Today's poem is "Cormorant"
from Becoming Bone

University of Arkansas Press

Annie Boutelle is a senior lecturer at Smith College, where she founded the Poetry Center. She was a finalist for the 1999 Walt Whitman Award from the Academy of American Poets, the 2000 Kathryn Morton Award, and the 2002 Philip Levine Prize. Her poems have appeared in a number of journals and magazines, including Poetry, the Hudson Review, the Beloit Poetry Journal, Painted Bride, and the Green Mountain Review. She is the author of Thistle and Rose: A Study of Hugh MacDiarmid's Poetry and a forthcoming poetry collection, Nest of Thistles.

Other poems by Annie Boutelle in Verse Daily:
March 1, 2004:  "Marriage Bed" "We leave them. / Mother's face wind-flushed..."

About Becoming Bone:

"Like a whaler's scrimshaw, images incised on shell and bone, Annie Boutelle's lines seem etched, indelible—a laser-like intensity transmuting the most intractable materials. In a language spare, exact, essential as necessity itself, ‘past flattering chatter, hypocrisies lush as weed on harbor rock,’ Annie Boutelle tears aside the flowery veils of feminine concealment of another age, to give voice to the inner life of an islanded soul, the nineteenth-century writer Celia Thaxter."
—Eleanor Wilner

"This is a magnificent secret history—of a time we now know very little, in spite of its closeness, and of a remarkable spirit who lived in that time and is now forgotten. The poems are stark, original, lovely, the poetic knowledge terrific. I am convinced that Annie Boutelle is Celia Thaxter; only she (Annie) will not be forgotten. Read this fine book."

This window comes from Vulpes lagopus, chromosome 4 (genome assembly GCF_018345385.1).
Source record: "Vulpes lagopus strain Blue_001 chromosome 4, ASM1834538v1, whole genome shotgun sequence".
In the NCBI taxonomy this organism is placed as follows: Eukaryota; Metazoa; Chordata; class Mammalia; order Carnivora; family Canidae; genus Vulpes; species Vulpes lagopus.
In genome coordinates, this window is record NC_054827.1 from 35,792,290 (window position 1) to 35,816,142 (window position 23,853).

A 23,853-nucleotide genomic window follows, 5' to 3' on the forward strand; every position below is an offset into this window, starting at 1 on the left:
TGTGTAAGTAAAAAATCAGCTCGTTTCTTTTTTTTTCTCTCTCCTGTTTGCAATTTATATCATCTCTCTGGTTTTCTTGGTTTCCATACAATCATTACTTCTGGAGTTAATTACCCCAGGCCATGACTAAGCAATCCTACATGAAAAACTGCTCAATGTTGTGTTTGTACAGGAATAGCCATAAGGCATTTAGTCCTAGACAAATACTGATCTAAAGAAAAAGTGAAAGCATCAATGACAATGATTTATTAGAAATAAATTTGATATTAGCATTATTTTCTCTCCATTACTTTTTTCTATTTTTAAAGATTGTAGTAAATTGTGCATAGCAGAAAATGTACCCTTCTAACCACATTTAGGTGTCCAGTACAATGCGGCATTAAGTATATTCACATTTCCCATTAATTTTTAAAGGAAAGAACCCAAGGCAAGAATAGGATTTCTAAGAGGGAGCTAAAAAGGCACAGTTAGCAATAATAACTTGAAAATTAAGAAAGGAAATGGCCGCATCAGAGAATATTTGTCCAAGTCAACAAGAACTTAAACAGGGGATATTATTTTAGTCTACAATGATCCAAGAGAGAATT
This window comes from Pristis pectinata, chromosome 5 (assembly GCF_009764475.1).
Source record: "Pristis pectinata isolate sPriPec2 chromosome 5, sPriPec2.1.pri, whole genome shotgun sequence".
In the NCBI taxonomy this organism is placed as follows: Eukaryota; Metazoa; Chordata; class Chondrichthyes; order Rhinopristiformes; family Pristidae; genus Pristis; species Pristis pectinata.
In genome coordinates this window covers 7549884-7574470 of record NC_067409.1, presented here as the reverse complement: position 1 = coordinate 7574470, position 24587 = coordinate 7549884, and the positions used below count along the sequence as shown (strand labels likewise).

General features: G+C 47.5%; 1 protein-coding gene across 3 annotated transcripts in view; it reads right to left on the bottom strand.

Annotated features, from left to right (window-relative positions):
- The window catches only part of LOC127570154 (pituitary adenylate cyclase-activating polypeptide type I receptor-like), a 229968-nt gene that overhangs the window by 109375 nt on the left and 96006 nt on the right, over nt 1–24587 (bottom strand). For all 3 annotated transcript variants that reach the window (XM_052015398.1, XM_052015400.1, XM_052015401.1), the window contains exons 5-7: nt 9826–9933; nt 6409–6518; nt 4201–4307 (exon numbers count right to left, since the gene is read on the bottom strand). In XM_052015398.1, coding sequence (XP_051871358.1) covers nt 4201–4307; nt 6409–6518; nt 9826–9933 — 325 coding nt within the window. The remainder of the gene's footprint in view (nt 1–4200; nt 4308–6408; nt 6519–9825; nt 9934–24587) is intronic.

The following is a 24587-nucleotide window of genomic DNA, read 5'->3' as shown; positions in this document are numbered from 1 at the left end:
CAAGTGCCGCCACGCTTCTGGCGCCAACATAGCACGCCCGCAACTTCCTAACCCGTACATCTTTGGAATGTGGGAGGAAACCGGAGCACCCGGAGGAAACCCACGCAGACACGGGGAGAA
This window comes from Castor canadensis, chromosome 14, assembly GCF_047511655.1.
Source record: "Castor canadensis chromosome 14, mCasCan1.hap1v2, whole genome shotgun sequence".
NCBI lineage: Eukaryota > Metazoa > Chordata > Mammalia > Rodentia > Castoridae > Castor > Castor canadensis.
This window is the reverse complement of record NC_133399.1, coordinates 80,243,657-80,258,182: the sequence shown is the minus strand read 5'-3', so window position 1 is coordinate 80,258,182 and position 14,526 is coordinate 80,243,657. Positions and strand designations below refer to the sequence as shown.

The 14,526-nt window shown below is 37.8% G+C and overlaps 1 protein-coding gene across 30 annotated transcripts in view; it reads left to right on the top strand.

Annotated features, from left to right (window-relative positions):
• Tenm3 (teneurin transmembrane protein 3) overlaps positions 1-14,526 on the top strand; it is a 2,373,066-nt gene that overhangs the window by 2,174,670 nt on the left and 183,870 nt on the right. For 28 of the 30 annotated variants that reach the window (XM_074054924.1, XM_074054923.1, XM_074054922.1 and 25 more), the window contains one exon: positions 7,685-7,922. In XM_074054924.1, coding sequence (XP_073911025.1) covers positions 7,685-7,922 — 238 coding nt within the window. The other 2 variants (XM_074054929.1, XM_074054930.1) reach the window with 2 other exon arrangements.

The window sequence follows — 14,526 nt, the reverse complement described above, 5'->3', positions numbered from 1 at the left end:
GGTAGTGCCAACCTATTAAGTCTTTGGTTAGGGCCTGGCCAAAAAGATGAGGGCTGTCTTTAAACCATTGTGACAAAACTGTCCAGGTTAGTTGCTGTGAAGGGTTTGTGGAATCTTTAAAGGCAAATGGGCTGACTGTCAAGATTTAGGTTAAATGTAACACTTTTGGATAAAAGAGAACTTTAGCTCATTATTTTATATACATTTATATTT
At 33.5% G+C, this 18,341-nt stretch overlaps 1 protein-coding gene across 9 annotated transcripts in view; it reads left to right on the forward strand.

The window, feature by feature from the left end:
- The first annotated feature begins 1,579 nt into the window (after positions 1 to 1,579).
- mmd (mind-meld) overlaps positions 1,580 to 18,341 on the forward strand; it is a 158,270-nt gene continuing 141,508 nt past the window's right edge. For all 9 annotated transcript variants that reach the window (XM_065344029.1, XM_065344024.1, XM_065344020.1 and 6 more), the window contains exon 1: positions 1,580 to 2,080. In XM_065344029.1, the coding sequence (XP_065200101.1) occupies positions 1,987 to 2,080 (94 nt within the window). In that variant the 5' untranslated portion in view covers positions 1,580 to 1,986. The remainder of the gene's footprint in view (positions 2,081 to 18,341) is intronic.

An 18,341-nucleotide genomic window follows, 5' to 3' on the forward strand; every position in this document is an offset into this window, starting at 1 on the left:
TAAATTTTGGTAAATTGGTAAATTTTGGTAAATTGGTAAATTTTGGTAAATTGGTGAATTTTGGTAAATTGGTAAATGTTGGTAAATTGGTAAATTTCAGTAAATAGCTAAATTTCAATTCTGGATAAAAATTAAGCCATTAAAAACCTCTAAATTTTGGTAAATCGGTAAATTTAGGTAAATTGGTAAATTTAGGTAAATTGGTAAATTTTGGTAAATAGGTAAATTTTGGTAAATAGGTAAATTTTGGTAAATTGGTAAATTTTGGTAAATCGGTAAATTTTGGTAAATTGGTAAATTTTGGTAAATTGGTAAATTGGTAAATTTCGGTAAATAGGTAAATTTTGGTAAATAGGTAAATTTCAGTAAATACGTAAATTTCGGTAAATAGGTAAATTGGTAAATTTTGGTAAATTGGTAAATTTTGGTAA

—Gerald Stern

"Annie Boutelle has chosen, in a reimagining of Thaxter's own voice, to dramatize hints, silences, and the sea. White spaces surround these suggestive poems like the waves crashing around a lighthouse—or as Boutelle writes in Thaxter's persona, 'winds haul themselves, weeping, / against the flanks.' The sorrows and victories of Thaxter’s life are conveyed with sensual, sonorous richness and yet understatement. To the very few effective poems about childbirth I know, I would add Boutelle's three brief, intense poems here about the birth of each of Thaxter's children. After the death of her husband, she is pictured 'wrapped // in mourning, a thick black / speck on an unwritten page.' And yet, if much of her inner life—like that of so many women (some of them writers)—went unwritten for a time, Becoming Bone has redressed the blankness with empathy, depth, and a keen intelligence."
—Mary Jo Salter

Support Verse Daily
Sponsor Verse Daily!

Home  Archives   Web Monthly Features  About Verse Daily   FAQs  Submit to Verse Daily   Publications Noted & Received  

Copyright © 2002, 2003, 2004, 2005 Verse Daily All Rights Reserved